A Beginner’s Guide to CPF

As a curious adulting Singaporean boy, I started reading up about what and how CPF works. I think as Singaporeans we would have heard roughly what CPF is but do we really know why does it exist, how it works and how we can use it?? Here’s a quick brief article that is going to explain what CPF is in very laymen terms.

What is CPF?

A quick google will give you this:

The Central Provident Fund (CPF) is a comprehensive social security system that enables working Singapore Citizens and Permanent Residents to set aside funds for retirement. It also addresses healthcare, home ownership, family protection and asset enhancement.” – www.cpf.gov.sg

Basically CPF is a savings system that helps you to pay for basic things that require a lot of money, pay for your health and prepare you for retirement.

How does CPF work?

When you work, you will get a salary. This is known as your Gross Salary. Then, from your gross salary, 20% will be put aside into your CPF. What you are left with is called your Take-Home Salary. Of course there is still Income Tax, but that’s for another day.

In addition to the 20% that is put into your CPF, your employer will also contribute 17%. This essentially means your employer is doing contribution match of 85 cents for every $1 you contribute. In financial terms, this means free money!!

Note: This is only until you reach 55 years old. After that, the percentage changes.

CPF Allocations

Okay so now we have this 37% inside your CPF. They will then be split into different accounts. There are 3 accounts when you first start. Here are the accounts, the interest they generate and what you can use them for:

  1. Ordinary Account (OA, 2.5%) – housing, approved insurance, investment and education
  2. Special Account (SA, 4%) – old age and investment in retirement-related financial products
  3. Medisave Account (MA, 4%) – hospitalisation expenses and approved medical insurance

You might ask how much is allocated for each account. The tricky part is that it is different for different age group, so here’s a visualisation:

Age Ordinary Account Special Account Medisave Account
35 and below 23% 6% 8%
35 to 45 21% 7% 9%
45 to 50 19% 8% 10%
50 to 55 15% 11.5% 10.5%
55 to 60 12% 3.5% 10.5%
60 to 65 3.5% 2.5% 10.5%
Above 65 1% 1% 10.5%

Note: As per my note previously, you would only get 37% if you add them up only until 55. After 55, it decreases.

As you can see, the allocation changes as you grow old. Although I’m not sure how they calculate to use these numbers, it does make sense. As you grow older, the amount of money you need to buy a house or get an education should decrease so OA decreases. As for SA, it goes up then goes down. By the time you are 55, the bulk of money that is in that account would have been created by the compound interest that it generates. As for MA, as you grow older you tend to fall ill or get into small accidents more easily so having more money to pay for your medical bills is important.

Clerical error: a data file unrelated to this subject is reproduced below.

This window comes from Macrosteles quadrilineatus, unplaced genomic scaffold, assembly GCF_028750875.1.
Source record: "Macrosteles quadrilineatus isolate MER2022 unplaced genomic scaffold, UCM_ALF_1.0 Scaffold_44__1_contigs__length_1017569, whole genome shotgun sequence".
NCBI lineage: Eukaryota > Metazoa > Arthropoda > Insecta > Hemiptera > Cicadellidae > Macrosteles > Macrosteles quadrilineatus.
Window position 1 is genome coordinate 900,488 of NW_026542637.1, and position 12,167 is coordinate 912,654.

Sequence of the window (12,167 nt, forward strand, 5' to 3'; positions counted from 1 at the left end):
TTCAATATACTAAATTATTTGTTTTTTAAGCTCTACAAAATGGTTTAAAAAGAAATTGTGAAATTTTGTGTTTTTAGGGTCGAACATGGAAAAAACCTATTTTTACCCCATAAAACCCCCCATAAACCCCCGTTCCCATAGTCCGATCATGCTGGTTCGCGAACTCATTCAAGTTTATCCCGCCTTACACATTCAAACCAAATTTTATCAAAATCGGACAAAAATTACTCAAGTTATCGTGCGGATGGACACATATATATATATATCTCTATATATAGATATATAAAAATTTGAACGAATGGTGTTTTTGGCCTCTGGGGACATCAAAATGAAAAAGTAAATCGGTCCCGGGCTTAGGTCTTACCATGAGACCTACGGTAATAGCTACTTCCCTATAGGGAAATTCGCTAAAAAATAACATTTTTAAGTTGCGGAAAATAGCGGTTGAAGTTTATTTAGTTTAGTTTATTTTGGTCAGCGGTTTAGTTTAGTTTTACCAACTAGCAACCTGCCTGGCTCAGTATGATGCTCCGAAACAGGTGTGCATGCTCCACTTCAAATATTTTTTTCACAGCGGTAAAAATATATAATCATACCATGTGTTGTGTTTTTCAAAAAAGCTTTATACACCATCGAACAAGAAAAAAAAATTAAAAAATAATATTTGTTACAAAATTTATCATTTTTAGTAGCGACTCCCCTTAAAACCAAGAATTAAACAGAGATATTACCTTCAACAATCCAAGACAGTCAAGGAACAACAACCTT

What I Like About CPF

Personally I see CPF as a good back up plan. I do my own investments but those are high risk high reward. And if it fails, I know I can fall back on CPF. Here are some things I like about CPF as a system itself:

  1. Interest Rates
    Not only is the interest rate high, it is a “confirmed” return on investment. In the outside world, to get a confirmed ROI usually means something like savings account or cash deposit. But these range around 1% to 2% interest rates. So 2.5% for OA and 4% for SA and MA is a very high, especially when you factor in compounding effects.
  2. Employer Match Contribution
    As stated above, your employers match the contributions of 85 cents for every $1 you contribute. So it’s free money for you. The only thing is that you don’t get to enjoy it freely.
  3. Forced Savings
    I think this is something very controversial among Singaporeans. We are forced to set aside part of our salary for our retirement. Think about it, when you receive your salary, do you even set aside savings? Majority don’t have the discipline to do that.
  4. CPF Protected from Creditors
    Under the CPF Act, your CPF money is protected from creditors. This means that if, for some reason, you get into very heavy debt, debt collectors won’t be able to touch your CPF money. Your retirement money will always be safe.

What I Don’t Like About CPF

CPF, like any other system in the world, has its flaws. One huge flaw that I don’t like is that it is very rigid. It is built to be like a one-size-fits-all financial plan for Singaporeans. We are all born different and sometimes we have different needs right from the start when we work. Maybe this is something that can be worked out in the future.

How I’m Planning My Future With CPF

Like I said, CPF is a good safety net for me and I will use it as that. But primarily, I will be focusing on perfecting my investments and building my net worth without taking into account my CPF money.

Closing Words

I must say I’m not an expert on CPF but from what I have researched so far, I think the most important thing to do is figuring out how it works and using it to our advantage. Do some Google-ing and you will find new things to read!!

Articles You Can Read Up More On CPF

  1. https://www.cpf.gov.sg/Members/AboutUs/about-us-info/cpf-overview
  2. https://blog.seedly.sg/cpf-5-minutes-guide/
  3. https://blog.moneysmart.sg/budgeting/cpf-contributions-singapore-guide-interest-rates-minimum-sum-calculator/